CHEYENNE, Wyo. – Unusually deep snow in Grand Teton National Park has made life dangerous for bison lumbering on the park's only plowed highway and for motorists traveling the route, prompting park workers to escort the big animals to safer areas and urge drivers to slow down, park officials said Tuesday.
The problem is that bison, which can weigh up to 2,000 pounds, prefer to use the road rather than struggle through the 3 feet of snow that accumulated recently.
Vehicles have killed at least one and possibly two bison in the park so far this year after cars and trucks killed five in all of 2016. On Saturday, a truck killed a bison on U.S. Highway 26-89-191. A bison hit in January has yet to be found.
Hoping to prevent a run of collisions that can be just as dangerous for motorists, park officials in trucks guided small groups of bison along several miles of the highway twice over the last four days.
"They're definitely very tired. So we make a long, slow escort to get them to safer areas," said park spokeswoman Denise Germann.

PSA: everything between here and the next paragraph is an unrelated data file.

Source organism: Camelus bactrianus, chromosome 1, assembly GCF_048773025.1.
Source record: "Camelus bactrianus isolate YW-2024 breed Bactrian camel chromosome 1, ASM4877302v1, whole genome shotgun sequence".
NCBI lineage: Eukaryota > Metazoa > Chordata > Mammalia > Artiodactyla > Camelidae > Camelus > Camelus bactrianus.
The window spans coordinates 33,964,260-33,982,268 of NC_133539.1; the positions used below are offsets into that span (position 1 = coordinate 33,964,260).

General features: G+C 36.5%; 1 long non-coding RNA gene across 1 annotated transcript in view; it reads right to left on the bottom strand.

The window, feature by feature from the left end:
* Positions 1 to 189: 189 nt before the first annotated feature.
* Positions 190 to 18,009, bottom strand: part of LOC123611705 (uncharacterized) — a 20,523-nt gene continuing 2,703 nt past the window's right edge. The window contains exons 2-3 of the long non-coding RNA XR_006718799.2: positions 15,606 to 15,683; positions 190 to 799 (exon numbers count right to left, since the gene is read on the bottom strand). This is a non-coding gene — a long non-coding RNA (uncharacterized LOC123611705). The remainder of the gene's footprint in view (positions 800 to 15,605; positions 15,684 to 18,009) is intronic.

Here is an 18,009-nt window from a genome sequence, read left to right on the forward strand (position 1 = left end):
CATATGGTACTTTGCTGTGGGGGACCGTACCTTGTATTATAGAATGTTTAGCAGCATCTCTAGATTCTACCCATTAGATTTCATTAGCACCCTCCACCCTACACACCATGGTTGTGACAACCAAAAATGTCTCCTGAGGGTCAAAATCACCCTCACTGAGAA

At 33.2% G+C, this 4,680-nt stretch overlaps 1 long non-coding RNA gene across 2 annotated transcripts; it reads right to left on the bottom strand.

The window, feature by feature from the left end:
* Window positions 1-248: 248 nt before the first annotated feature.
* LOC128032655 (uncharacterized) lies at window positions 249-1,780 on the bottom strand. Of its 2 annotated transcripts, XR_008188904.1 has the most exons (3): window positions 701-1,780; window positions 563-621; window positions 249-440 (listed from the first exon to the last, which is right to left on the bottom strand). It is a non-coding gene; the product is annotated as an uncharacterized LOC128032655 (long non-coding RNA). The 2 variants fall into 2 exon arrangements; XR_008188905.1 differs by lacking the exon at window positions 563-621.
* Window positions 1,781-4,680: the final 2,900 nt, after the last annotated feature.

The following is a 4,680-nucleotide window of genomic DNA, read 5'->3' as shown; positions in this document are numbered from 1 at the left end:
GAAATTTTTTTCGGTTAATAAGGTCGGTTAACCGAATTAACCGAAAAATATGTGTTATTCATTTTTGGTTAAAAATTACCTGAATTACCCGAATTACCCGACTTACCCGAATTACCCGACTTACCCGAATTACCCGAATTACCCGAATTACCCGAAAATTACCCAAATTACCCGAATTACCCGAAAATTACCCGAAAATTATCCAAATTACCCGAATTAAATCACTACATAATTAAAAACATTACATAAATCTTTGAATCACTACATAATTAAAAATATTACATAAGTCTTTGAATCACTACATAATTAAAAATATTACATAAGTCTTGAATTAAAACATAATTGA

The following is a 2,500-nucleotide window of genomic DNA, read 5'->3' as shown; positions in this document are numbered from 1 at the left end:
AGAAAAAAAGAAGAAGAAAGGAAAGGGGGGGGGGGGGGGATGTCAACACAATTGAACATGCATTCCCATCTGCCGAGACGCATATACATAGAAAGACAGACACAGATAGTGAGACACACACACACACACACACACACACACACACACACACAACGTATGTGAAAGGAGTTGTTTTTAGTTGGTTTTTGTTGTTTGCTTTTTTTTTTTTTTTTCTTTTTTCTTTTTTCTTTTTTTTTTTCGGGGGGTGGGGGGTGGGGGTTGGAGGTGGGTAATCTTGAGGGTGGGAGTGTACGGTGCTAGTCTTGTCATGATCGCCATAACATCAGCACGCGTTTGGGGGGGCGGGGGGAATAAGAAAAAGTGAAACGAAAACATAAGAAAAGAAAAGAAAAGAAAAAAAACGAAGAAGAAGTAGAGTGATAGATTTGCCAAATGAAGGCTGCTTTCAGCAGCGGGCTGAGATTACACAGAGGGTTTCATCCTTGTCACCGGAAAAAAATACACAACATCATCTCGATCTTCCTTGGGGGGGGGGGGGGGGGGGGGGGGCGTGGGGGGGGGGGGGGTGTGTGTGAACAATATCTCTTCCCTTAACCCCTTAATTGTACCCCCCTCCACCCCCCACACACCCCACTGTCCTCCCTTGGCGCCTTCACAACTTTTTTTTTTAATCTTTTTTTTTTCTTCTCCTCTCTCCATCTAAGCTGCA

Park officials also plowed a side road they usually don't bother clearing to help bison move to areas with less snow covering the shrubs and grass they like to eat. Moose have also been spotted taking advantage of the plowed route through Grand Teton, Germann said.
Deep snow has put wild animals in close quarters with people elsewhere in the Rocky Mountain region this winter. Oregon wildlife officials recently killed five cougars that left the snowy wilderness to feed on pets and chickens in a town.
Wintry weather in the Rockies also has been unusually hazardous for antelope, which have been stranded on river ice, and horses unlucky enough to get stuck out in deepening snows.
On the National Elk Refuge just south of Grand Teton, supplemental feeding of elk and bison with alfalfa pellets began three weeks earlier than usual because the snow covered up their natural food.
Then even more snow fell: So far this month, Jackson Hole at the base of the Teton Range in the park has been walloped with more than 30 inches in a series of storms.
The snow and wind cut off electricity to parts of the popular resort area and closed Jackson Hole Mountain Resort for five days. Normally jubilant about extreme weather, ski resort officials reopened Monday after the big hit at peak season.